U.S. Pat. No. 6,171,556 discloses a method and apparatus for treating an exhaust gas stream containing hydrocarbons and other pollutants. The method comprises the steps of flowing the exhaust gas stream through a catalytic member comprising a monolith body having a first catalyst zone and a second catalyst zone therein to contact a catalyst in a first catalyst zone to convert at least some of the pollutants in the exhaust gas stream into innocuous products. The exhaust gas stream is then discharged from the catalytic member and flowed through an adsorbent zone to adsorb at least some of the hydrocarbon pollutants with an adsorbent composition. The exhaust gas stream is discharged from the adsorbent zone and flowed to the second catalyst zone to convert at least some of the pollutants into innocuous products. The exhaust gas stream, so treated, is then discharged to the atmosphere through suitable discharge means. A preferred adsorbent is a zeolite, having a relatively high silica to alumina ratio and a low relative Bronsted acidity. The preferred adsorbent compositions comprise beta zeolites.
It is also known in the art to provide an automobile internal combustion engine with an exhaust gas recirculation (EGR) system for the circulation of a flow of exhaust gases from the engine back to the engine. The recirculation of exhaust gas back to the engine cools the engine, and thereby, limits the formation of nitrogen oxides (NOx) in the engine (exhaust gas). The EGR system contains an EGR valve, which can be opened or closed to varying degrees, to control the flow of engine exhaust gases through the exhaust gas recirculation system. Since the EGR valve is connected to the air intake system and is vented for pressure relief, the EGR valve can be an additional route for release of hydrocarbons to the atmosphere while the vehicle engine is not in operation. Due to the large size, the prior art hydrocarbon adsorber units, described above, cannot be included in or added to the EGR valve. Therefore, it is an object of the present invention to provide a means of controlling evaporative hydrocarbon emissions from the EGR valve.
As discussed above, zeolites are often used as coatings on monolithic substrates for various high temperature adsorption and catalytic applications. In these cases, inorganic binder systems are used that survive exposure to high temperatures (e.g., >500° C.) and provide good coating adhesion. However, for low temperature application (e.g., <500° C.), inorganic type binders are often not suitable since their binding characteristics are severely diminished. In these low temperature applications, organic polymer binders are ideal since they are structurally stable and provide excellent coating adhesion.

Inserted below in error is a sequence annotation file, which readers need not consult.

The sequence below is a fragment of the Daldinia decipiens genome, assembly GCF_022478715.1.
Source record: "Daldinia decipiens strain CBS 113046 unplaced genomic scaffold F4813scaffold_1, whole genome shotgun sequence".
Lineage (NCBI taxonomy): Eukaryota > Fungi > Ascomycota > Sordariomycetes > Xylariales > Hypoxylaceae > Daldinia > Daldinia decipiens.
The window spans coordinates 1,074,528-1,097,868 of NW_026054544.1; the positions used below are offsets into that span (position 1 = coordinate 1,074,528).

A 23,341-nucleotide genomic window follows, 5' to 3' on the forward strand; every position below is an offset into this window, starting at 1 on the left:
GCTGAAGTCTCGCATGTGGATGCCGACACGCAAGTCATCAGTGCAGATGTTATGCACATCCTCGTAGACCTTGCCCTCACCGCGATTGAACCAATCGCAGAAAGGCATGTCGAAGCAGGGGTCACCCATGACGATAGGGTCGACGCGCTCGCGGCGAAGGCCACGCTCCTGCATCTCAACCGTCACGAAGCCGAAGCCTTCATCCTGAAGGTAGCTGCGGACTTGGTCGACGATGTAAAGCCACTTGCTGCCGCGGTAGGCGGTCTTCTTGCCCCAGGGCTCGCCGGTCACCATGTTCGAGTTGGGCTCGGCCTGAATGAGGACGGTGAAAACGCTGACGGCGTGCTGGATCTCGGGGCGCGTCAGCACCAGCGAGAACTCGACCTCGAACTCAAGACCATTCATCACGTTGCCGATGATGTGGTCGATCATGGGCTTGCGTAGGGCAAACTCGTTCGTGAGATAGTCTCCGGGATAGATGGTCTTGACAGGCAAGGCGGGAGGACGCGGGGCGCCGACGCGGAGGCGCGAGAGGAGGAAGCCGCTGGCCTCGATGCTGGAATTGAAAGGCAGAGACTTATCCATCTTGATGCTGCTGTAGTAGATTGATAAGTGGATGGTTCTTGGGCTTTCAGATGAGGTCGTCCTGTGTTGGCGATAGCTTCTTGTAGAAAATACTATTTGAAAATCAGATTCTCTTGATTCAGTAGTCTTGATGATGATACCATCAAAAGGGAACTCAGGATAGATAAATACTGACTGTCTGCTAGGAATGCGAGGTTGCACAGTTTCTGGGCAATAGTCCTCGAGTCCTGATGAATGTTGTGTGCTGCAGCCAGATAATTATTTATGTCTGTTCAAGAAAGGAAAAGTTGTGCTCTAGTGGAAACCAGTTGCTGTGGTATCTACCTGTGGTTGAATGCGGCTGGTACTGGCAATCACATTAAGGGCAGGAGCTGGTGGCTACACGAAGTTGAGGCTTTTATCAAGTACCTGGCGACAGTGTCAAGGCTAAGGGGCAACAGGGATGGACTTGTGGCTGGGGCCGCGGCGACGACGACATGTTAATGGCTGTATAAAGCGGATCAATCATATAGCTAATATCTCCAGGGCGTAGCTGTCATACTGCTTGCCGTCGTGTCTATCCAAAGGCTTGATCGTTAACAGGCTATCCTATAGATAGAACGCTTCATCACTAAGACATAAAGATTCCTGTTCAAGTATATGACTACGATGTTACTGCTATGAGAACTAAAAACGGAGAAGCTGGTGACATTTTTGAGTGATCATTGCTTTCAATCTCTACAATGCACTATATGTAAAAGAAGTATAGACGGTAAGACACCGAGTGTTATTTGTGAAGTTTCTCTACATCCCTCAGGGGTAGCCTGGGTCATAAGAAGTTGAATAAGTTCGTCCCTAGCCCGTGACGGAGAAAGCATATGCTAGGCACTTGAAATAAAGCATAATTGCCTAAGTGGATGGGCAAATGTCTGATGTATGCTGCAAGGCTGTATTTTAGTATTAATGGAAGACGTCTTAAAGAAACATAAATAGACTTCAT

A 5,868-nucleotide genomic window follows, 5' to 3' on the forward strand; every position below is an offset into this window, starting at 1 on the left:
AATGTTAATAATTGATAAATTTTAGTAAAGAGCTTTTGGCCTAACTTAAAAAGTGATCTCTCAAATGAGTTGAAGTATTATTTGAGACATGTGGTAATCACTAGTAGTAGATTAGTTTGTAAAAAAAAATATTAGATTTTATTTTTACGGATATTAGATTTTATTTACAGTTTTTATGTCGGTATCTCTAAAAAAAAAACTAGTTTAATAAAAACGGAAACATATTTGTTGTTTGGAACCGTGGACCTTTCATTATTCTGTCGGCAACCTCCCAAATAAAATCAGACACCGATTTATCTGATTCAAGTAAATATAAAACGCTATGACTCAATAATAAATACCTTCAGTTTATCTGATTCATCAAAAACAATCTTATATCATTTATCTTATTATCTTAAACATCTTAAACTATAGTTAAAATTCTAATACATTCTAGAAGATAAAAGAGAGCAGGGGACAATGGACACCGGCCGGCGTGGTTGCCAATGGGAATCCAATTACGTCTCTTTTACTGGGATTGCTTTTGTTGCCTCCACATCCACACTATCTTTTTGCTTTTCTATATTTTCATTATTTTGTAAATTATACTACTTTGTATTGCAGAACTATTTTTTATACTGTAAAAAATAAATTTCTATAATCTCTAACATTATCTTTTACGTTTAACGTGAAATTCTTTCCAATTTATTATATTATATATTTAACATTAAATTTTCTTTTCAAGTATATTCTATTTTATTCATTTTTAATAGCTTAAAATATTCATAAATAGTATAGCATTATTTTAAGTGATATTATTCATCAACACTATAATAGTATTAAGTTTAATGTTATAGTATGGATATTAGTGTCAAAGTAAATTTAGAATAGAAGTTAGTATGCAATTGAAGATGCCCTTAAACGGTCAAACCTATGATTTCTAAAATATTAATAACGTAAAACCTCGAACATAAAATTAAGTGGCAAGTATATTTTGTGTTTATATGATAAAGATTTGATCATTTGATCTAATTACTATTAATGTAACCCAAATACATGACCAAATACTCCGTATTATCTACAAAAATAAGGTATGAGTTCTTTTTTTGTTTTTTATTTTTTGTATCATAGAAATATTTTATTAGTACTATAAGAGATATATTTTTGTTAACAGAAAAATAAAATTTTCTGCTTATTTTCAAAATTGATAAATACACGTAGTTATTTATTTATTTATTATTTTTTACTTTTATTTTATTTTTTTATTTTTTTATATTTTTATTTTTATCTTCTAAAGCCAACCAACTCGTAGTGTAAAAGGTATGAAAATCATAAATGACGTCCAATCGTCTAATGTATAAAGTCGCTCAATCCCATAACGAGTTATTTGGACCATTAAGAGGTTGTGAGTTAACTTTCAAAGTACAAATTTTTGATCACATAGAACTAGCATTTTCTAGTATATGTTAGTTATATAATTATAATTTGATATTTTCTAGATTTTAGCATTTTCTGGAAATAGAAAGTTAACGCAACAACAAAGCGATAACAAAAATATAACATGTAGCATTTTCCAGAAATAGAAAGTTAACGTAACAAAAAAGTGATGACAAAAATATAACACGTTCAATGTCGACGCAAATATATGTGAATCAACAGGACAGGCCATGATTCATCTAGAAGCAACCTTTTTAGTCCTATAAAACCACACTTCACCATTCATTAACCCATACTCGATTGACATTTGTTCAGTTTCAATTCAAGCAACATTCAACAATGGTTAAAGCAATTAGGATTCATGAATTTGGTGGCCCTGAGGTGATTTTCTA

For example, commonly assigned U.S. Patent Publication No. 2004/0226440 discloses a hydrocarbon adsorption unit. The unit is positioned in the air intake system and has an air intake and air outlet. According to the application the adsorber material may be silica gel, a molecular sieve and/or activated carbon and contains an organic polymer binder, as well as an anionic, nonionic or cationic dispersant, that will cause the material to adhere to the surface of a substrate.
However, without proper choice of these stabilizing agents, interparticle agglomeration of zeolite particles or coagulation of zeolite and binder particles will occur, thus rendering the slurry unstable for coating application. As a result, a zeolite-based coating formulation must be developed that not only has good adhesion (particularly to metal substrates) at low temperature, but also excellent adsorption characteristics.
Therefore, it is an objective of the present invention to provide an improved exhaust gas recirculation system for controlling exhaust gas emissions from a motor vehicle's exhaust gas recirculation (EGR) system. It is another objective of the present invention to provide a hydrocarbon adsorbent slurry coating to an EGR valve to reduce hydrocarbon vapors from the exhaust gas, thereby preventing release of hydrocarbons into the ambient atmosphere. A key advantage to this invention is that existing components of the EGR valve can be coated with adsorbent without the need for significant valve redesign.